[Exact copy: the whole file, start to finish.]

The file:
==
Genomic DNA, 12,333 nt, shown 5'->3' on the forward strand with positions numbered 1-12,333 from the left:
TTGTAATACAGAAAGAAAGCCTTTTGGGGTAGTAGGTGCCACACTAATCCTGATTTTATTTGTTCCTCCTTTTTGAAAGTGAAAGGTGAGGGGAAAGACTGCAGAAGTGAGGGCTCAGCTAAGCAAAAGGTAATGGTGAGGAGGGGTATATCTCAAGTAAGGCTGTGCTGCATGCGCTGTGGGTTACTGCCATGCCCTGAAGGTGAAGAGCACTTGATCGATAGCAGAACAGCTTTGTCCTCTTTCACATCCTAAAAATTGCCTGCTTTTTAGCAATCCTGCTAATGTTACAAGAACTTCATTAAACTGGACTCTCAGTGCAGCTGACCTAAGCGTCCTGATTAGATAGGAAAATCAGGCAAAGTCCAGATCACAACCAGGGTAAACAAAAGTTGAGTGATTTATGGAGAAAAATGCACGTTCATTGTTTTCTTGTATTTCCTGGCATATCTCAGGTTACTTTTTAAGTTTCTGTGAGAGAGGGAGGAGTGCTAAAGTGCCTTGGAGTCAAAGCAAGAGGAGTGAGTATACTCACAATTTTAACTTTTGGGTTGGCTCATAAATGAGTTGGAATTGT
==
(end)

Genomic DNA, 12,333 nt, shown 5'->3' on the forward strand with positions numbered 1-12,333 from the left:
TTGTAATACAGAAAGAAAGCCTTTTGGGGTAGTAGGTGCCACACTAATCCTGATTTTATTTGTTCCTCCTTTTTGAAAGTGAAAGGTGAGGGGAAAGACTGCAGAAGTGAGGGCTCAGCTAAGCAAAAGGTAATGGTGAGGAGGGGTATATCTCAAGTAAGGCTGTGCTGCATGCGCTGTGGGTTACTGCCATGCCCTGAAGGTGAAGAGCACTTGATCGATAGCAGAACAGCTTTGTCCTCTTTCACATCCTAAAAATTGCCTGCTTTTTAGCAATCCTGCTAATGTTACAAGAACTTCATTAAACTGGACTCTCAGTGCAGCTGACCTAAGCGTCCTGATTAGATAGGAAAATCAGGCAAAGTCCAGATCACAACCAGGGTAAACAAAAGTTGAGTGATTTATGGAGAAAAATGCACGTTCATTGTTTTCTTGTATTTCCTGGCATATCTCAGGTTACTTTTTAAGTTTCTGTGAGAGAGGGAGGAGTGCTAAAGTGCCTTGGAGTCAAAGCAAGAGGAGTGAGTATACTCACAATTTTAACTTTTGGGTTGGCTCATAAATGAGTTGGAATTGT